A Simple Yet Important Question For My Liberal Readers On Our Leadership

I just have a very simple question for my readers.

Who of you actually thinks Malcolm Turnbull is doing a good job as leader, and why?

I’m not asking if you think he should be leader or not. That is a totally different question. He could, after all, simply be the lesser of the evils and deserve to stay in the job by virtue of that fact. I’m interested in what you think of him.

So. Simple question. Do you think he’s doing a good job? Politically? Ideologically? Does he represent you? Is he a smart tactician? What do you think?

I know from the stats I get at at a bare minimum a couple of hundred hits to this site a day, and I assume at least half are Liberal Party members, and I know they come from a fairly wide distribution of all the ideological sides of the party. So if this thread isn’t filled up with people stating their support for Malcolm, there is obviously a problem.

So. It’s very simple. If you support Malcolm, just make a note in the comments. If you do not, stay silent. (And yes, with the volume of hits I get, silence is considered an opinion. So if you read this, and don’t comment, I will count it as indicating lack of support).

So have your say. Easy 🙂

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11 Responses to “A Simple Yet Important Question For My Liberal Readers On Our Leadership”

  1. Alan Anderson Says:

    I’m not sure of the integrity of any poll that takes silence to represent a particular view, especially if you intend to extrapolate some sort of percentage support from it. However, allow me to give what America’s worst modern president would refer to as a ‘calibrated’ answer.

    For all of the tactical blunders, Malcolm has set the Coalition on the course that will ultimately take it back into government. I suspect it will be a few terms from now, and that he won’t be there, but the crucial contribution he has made is to engage Labor on the issue of deficit spending and debt.

    Much as the history of the Great Depression was written by interventionists decrying the lack of earlier action, I believe the history of the current downturn will (at least globally) be written by fiscal conservatives, when the consequences of current policy come home to roost. The Coalition will now have credibility as having remained on the right side of that debate.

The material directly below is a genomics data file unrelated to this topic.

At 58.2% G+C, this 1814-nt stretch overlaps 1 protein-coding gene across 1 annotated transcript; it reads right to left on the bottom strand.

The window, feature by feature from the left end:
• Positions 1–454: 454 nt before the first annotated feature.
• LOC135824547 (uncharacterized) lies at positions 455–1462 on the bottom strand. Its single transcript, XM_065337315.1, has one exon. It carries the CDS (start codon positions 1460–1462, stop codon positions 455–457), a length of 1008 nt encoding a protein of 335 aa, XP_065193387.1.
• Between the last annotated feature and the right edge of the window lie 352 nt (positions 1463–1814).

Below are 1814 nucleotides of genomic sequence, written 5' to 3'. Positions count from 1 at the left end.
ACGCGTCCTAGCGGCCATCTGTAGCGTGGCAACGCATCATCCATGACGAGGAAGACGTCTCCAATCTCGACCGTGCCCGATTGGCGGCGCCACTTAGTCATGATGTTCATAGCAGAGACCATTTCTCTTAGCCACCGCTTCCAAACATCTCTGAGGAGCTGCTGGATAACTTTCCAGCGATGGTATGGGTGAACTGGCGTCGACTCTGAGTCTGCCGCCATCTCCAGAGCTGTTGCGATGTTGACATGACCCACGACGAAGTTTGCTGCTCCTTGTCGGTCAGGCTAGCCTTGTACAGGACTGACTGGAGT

This should not be taken for granted. It would have been tempting to ‘reach across the aisle’, to use the American parlance, and shepherd through Rudd’s appalling ‘stimulus’ boondoggles so as not to be labelled ‘negative’. Regardless of how much of the final decision was his, and how much was the result of lobbying from his colleagues, we should be very grateful that he did not tread this path.

    So before we condemn Malcolm for tactical errors and inevitable compromises, let us acknowledge the one great contribution he has made, which I believe will long outlast his leadership. Compared with the likes of Ted Bailleu, Malcolm has been relatively true to our core values.

  2. Peter Says:

    The obvious gaffes aside and given the amount Swan and Rudd have stripped from the coffers “to shower us with gifts” as Tony Abbott on 702 radio last week put it, I don’t think he is doing a bad job. My biggest two criticisms are I still don’t know what Turnbull stands for 100%. At the moment it looks like he is standing for appeasing all the factions. I am obviously against the CPRS and was vehemently against the stimulus packages, but where do we stand? Opposing everything just for the sake of it, is not good enough (granted he is not doing it as much as O’Farrell) if we don’t provide a clear and structured alternative on the key issues. What would we have done with the budget? Never the less, Turnbull should be the leader for this election for sure – we need to keep our real powder dry for when Rudd is unable to spend so much and we can mount a serious assault, whether that be 2013 or 2016.

  3. The Other Mob Says:

    Well it isn’t like Malcolm is going to win. We are going to lose, we always were going to lose, it really is just a case of deciding who is going to walk the plank. Brendan Nelson wasn’t the greatest of Leaders, ideologically or electorally, but he did the party a great service by navigating a middle path out of the Howard years.

    The best person to lead the Liberal Party is Peter Costello, but he isn’t interested (and lets be honest when we were in Government he wasn’t all that popular anyway and his ideological purity has only really been proven in memoirs, not in real life). So there’s somebody who is doing the job, he’s not doing it well, but he’s doing it and apart from Christopher Pyne and perhaps Wilson Tuckey it doesn’t seem that anyone is stupid enough to put their hand up for the job at the moment.

    There is definitely a belief that Malcolm can go to the next election and then the White Knight will come in afterwards and lead the party back to Government. Abbott at the moment is backing Turnbull so strongly you’d think he’d ditched his Presidency of the John Howard Fan Club and started one in Malcolm Turnbull’s honour – he looks so lovingly at Malcolm I think he’s set up camp on the head at Manly with a set of binoculars to watch Malcolm at play in his Point Piper mansion.